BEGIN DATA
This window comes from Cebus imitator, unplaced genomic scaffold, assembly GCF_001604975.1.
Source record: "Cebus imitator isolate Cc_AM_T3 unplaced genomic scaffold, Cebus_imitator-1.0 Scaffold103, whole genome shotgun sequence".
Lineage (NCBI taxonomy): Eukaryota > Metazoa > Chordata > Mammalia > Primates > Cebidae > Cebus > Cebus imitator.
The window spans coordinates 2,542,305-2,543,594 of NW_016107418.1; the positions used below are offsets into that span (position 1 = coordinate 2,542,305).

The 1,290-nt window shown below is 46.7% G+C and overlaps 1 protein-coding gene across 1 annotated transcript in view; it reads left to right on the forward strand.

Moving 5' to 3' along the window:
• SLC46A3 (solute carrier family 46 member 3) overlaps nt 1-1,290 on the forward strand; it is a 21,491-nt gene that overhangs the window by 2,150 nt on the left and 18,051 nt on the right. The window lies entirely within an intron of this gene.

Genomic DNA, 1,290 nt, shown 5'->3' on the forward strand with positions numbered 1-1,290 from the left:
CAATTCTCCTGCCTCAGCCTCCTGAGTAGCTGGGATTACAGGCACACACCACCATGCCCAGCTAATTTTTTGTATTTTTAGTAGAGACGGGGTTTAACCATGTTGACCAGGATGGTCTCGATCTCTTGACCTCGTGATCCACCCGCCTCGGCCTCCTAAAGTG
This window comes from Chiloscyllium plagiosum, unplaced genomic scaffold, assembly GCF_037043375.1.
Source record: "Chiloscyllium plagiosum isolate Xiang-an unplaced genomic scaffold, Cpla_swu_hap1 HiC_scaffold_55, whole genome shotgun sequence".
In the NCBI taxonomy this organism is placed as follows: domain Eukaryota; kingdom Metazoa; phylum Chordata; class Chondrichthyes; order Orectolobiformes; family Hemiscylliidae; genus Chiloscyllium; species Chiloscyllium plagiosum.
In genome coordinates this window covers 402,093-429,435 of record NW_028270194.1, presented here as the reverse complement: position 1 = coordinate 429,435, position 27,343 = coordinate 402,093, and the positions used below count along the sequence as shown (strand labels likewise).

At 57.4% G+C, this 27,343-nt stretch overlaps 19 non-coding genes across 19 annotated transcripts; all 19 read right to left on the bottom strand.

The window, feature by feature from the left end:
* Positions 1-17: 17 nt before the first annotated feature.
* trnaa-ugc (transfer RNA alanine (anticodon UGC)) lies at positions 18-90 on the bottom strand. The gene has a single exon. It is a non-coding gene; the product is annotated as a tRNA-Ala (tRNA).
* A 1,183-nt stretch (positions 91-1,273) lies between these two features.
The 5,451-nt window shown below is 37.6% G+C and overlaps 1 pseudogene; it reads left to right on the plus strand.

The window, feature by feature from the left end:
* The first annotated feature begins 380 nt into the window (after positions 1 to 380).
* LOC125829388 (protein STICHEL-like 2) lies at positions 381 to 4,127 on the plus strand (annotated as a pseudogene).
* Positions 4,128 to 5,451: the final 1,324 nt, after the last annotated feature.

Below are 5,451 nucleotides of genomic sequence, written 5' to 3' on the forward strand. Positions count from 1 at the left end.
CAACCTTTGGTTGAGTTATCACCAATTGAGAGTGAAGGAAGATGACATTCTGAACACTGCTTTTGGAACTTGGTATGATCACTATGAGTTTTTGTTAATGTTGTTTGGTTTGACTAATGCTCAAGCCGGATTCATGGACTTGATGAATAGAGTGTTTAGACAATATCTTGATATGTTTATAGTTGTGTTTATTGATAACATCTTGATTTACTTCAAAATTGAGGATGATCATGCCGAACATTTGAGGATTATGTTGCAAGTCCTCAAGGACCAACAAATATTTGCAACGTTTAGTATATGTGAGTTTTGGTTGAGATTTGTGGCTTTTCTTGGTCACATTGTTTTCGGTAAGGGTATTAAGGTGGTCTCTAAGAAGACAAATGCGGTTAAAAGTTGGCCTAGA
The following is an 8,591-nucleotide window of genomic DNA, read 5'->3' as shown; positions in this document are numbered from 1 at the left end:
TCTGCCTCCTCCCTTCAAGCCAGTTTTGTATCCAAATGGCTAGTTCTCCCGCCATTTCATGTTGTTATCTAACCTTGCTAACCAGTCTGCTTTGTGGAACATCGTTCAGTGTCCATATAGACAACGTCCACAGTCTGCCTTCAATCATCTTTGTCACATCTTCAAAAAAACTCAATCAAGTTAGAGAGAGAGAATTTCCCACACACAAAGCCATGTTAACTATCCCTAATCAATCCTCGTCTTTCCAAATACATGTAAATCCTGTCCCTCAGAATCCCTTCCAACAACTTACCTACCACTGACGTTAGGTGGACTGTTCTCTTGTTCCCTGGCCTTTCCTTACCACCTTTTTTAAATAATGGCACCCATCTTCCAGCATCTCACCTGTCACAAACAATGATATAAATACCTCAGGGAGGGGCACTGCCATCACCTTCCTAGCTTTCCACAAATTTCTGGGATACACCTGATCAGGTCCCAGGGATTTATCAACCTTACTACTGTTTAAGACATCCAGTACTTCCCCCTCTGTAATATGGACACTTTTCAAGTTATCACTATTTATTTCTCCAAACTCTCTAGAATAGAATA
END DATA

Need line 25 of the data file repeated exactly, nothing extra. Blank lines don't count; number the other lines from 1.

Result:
CAACCTTTGGTTGAGTTATCACCAATTGAGAGTGAAGGAAGATGACATTCTGAACACTGCTTTTGGAACTTGGTATGATCACTATGAGTTTTTGTTAATGTTGTTTGGTTTGACTAATGCTCAAGCCGGATTCATGGACTTGATGAATAGAGTGTTTAGACAATATCTTGATATGTTTATAGTTGTGTTTATTGATAACATCTTGATTTACTTCAAAATTGAGGATGATCATGCCGAACATTTGAGGATTATGTTGCAAGTCCTCAAGGACCAACAAATATTTGCAACGTTTAGTATATGTGAGTTTTGGTTGAGATTTGTGGCTTTTCTTGGTCACATTGTTTTCGGTAAGGGTATTAAGGTGGTCTCTAAGAAGACAAATGCGGTTAAAAGTTGGCCTAGA